This torch renders anything beyond it imperceivable, but you know there’s something out there weaving in and out of the tree line. Why else would the owls hold their tongues and the crickets yield the night to the wind?

You feel cold narrow eyes moving up your nightgown, pausing on your belly and settling upon your neck.

Picture this.It’s 2292. You’re aboard a long-range starship. The fluid drains from your stasis chamber, revealing fracture lines across your enclosure. You call out to the computer, “Open tube.”

The mechanism jerks hard, shattering the glass, spewing shards into the corridor. The lights that encircle the honeycomb hall blink red, some flicker out of phase with the others. Stepping over the jagged fragments of your chamber you find a bubbling black substance eating at the grates.

There’s a long gash looping around the walls, leading to a pitch-black med bay. Something long and chrome shoots out of the darkness. A blood speckled gurney lands at your feet.

Have Characters Test Theories

For me the creepiest scene in Paranormal Activityis when Micha sets out prove the presence visiting his partner Katie is physical. Micha spreads baby powder down the hall leading to the bedroom and aims a camera in that direction. That night the couple is awoken by a commotion. Micha finds talon prints leading up to the bed and streaks in the powder.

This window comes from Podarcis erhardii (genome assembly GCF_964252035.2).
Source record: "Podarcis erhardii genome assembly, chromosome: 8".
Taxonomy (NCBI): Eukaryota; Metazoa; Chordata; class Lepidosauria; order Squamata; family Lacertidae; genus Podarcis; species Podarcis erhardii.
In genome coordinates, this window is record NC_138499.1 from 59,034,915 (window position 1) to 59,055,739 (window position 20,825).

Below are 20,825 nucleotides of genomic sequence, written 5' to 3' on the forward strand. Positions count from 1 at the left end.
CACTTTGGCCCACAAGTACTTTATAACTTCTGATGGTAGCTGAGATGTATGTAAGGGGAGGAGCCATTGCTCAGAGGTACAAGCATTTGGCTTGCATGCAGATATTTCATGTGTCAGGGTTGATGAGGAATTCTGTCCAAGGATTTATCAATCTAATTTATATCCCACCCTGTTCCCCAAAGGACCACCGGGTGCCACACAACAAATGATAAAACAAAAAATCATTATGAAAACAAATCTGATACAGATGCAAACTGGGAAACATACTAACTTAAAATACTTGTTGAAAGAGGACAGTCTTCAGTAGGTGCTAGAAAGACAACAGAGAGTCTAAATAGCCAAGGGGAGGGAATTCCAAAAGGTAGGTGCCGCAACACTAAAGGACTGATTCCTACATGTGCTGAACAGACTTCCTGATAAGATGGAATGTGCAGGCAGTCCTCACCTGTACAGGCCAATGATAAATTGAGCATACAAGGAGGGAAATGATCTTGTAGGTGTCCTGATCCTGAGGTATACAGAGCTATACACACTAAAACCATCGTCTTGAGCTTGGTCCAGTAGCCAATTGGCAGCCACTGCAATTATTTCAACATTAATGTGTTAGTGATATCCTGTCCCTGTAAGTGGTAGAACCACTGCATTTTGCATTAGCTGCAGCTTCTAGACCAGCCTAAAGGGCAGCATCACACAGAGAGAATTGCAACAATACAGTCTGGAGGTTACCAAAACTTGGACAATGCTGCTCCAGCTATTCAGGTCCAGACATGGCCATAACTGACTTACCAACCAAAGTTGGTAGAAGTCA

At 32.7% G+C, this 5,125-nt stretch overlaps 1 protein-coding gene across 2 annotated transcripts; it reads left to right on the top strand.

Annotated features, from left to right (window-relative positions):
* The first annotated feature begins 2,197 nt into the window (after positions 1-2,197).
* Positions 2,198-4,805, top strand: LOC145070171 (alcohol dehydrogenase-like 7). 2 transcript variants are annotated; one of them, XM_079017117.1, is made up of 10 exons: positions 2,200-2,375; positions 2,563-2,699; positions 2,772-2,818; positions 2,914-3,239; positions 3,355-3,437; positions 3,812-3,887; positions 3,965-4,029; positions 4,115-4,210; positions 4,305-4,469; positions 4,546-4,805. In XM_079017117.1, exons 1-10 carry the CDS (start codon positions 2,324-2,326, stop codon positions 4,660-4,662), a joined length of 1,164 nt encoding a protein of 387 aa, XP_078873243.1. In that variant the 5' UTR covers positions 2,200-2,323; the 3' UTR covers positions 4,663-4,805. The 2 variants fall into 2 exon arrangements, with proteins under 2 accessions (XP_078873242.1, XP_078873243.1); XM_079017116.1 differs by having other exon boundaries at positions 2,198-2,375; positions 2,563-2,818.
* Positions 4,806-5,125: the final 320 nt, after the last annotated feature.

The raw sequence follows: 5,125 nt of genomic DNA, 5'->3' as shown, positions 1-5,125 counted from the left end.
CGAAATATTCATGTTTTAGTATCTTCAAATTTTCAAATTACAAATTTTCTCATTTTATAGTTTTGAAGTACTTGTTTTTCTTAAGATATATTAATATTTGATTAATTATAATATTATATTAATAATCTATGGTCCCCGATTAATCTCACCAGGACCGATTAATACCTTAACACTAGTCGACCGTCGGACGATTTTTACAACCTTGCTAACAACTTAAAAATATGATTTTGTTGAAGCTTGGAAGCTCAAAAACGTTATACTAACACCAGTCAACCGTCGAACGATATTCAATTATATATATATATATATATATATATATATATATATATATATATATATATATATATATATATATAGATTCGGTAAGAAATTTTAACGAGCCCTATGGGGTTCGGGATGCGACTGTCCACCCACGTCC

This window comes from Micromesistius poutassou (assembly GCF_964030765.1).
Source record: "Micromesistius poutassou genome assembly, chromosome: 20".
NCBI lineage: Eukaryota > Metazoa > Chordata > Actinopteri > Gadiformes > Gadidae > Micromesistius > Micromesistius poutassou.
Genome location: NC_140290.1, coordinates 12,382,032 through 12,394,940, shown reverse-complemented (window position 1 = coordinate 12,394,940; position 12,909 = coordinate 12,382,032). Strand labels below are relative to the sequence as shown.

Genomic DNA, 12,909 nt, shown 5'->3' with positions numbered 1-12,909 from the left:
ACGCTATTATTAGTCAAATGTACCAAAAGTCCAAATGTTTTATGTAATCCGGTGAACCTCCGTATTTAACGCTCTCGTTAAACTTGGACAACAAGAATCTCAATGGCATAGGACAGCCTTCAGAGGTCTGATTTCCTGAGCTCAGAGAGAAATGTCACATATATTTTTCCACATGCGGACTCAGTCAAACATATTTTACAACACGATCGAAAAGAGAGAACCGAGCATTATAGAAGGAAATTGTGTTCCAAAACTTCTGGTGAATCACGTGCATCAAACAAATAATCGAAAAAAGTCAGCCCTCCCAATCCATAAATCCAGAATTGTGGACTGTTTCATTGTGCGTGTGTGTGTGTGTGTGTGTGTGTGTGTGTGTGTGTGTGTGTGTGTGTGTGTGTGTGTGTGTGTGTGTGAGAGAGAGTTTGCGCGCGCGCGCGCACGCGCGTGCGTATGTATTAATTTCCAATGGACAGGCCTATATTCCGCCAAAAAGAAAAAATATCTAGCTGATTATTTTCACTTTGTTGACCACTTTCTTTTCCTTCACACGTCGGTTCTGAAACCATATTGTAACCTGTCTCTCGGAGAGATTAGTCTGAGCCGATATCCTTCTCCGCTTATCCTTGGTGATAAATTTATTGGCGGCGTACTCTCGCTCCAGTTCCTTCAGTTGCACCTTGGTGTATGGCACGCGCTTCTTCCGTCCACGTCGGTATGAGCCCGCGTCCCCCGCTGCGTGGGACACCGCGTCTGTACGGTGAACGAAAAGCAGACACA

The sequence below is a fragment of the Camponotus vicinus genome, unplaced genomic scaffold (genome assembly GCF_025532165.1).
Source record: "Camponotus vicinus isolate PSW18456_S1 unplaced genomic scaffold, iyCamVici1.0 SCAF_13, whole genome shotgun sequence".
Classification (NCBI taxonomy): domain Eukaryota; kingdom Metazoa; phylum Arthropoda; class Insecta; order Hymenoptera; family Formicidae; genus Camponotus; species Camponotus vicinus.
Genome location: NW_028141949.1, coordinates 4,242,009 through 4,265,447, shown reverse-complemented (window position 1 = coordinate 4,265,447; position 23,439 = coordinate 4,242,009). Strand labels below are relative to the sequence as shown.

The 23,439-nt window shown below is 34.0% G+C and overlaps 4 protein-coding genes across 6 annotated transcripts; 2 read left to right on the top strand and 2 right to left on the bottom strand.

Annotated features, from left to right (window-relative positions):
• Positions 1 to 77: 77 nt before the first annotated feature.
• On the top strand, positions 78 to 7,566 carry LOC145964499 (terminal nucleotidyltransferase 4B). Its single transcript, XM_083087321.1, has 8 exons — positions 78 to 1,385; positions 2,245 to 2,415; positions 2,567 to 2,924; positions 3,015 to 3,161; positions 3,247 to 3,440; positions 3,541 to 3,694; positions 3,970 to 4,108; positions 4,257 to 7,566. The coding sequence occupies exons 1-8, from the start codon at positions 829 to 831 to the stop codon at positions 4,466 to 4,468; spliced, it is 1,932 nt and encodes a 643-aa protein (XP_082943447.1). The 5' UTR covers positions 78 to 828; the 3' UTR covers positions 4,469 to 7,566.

What I love about this scene is that is confirms the supernatural situation without demystifying the creature. It raises more questions than it answers.

Describe the Monster as Indescribable

Did you ever write an “exquisite corpse” story back in grade school? One student would write a sentence and pass it to the desk behind them. Horror writers can play that game with their readers. Here’s how. Just describe the effect the monster has on witnesses without revealing anything about its shape. This technique doesn’t rely on smoke and mirrors. Your monster isn’t skulking in the shadows. It’s just so overwhelmingly hideous that it’s beyond description. It’s maddening.